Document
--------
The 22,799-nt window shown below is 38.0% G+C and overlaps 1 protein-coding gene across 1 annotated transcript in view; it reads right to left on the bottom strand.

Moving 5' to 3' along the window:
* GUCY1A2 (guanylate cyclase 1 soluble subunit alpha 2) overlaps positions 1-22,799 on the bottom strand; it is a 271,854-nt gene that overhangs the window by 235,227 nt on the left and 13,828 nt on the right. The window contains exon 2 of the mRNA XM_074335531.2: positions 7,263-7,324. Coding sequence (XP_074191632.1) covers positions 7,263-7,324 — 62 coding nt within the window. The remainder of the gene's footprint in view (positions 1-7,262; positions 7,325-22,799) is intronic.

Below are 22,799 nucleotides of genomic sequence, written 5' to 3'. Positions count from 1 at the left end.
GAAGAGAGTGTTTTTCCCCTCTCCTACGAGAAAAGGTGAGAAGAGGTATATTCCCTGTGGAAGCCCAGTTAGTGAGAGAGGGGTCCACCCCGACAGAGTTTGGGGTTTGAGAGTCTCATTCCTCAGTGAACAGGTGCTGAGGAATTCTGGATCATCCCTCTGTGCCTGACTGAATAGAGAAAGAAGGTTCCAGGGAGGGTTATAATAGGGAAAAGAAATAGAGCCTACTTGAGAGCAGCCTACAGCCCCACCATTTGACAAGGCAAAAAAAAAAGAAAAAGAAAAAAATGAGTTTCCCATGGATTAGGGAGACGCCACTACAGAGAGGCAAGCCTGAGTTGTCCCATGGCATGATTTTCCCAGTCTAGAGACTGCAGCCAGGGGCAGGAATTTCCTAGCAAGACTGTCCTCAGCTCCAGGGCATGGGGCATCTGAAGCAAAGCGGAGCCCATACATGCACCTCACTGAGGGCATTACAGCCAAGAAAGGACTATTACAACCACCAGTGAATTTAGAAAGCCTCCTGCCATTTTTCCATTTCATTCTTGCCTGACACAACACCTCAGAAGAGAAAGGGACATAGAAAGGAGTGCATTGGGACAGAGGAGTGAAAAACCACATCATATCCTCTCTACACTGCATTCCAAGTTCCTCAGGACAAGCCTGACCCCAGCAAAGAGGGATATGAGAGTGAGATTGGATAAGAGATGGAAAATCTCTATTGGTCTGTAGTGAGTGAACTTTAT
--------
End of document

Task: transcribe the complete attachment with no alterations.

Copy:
The 22,799-nt window shown below is 38.0% G+C and overlaps 1 protein-coding gene across 1 annotated transcript in view; it reads right to left on the bottom strand.

Moving 5' to 3' along the window:
* GUCY1A2 (guanylate cyclase 1 soluble subunit alpha 2) overlaps positions 1-22,799 on the bottom strand; it is a 271,854-nt gene that overhangs the window by 235,227 nt on the left and 13,828 nt on the right. The window contains exon 2 of the mRNA XM_074335531.2: positions 7,263-7,324. Coding sequence (XP_074191632.1) covers positions 7,263-7,324 — 62 coding nt within the window. The remainder of the gene's footprint in view (positions 1-7,262; positions 7,325-22,799) is intronic.

Below are 22,799 nucleotides of genomic sequence, written 5' to 3'. Positions count from 1 at the left end.
GAAGAGAGTGTTTTTCCCCTCTCCTACGAGAAAAGGTGAGAAGAGGTATATTCCCTGTGGAAGCCCAGTTAGTGAGAGAGGGGTCCACCCCGACAGAGTTTGGGGTTTGAGAGTCTCATTCCTCAGTGAACAGGTGCTGAGGAATTCTGGATCATCCCTCTGTGCCTGACTGAATAGAGAAAGAAGGTTCCAGGGAGGGTTATAATAGGGAAAAGAAATAGAGCCTACTTGAGAGCAGCCTACAGCCCCACCATTTGACAAGGCAAAAAAAAAAGAAAAAGAAAAAAATGAGTTTCCCATGGATTAGGGAGACGCCACTACAGAGAGGCAAGCCTGAGTTGTCCCATGGCATGATTTTCCCAGTCTAGAGACTGCAGCCAGGGGCAGGAATTTCCTAGCAAGACTGTCCTCAGCTCCAGGGCATGGGGCATCTGAAGCAAAGCGGAGCCCATACATGCACCTCACTGAGGGCATTACAGCCAAGAAAGGACTATTACAACCACCAGTGAATTTAGAAAGCCTCCTGCCATTTTTCCATTTCATTCTTGCCTGACACAACACCTCAGAAGAGAAAGGGACATAGAAAGGAGTGCATTGGGACAGAGGAGTGAAAAACCACATCATATCCTCTCTACACTGCATTCCAAGTTCCTCAGGACAAGCCTGACCCCAGCAAAGAGGGATATGAGAGTGAGATTGGATAAGAGATGGAAAATCTCTATTGGTCTGTAGTGAGTGAACTTTAT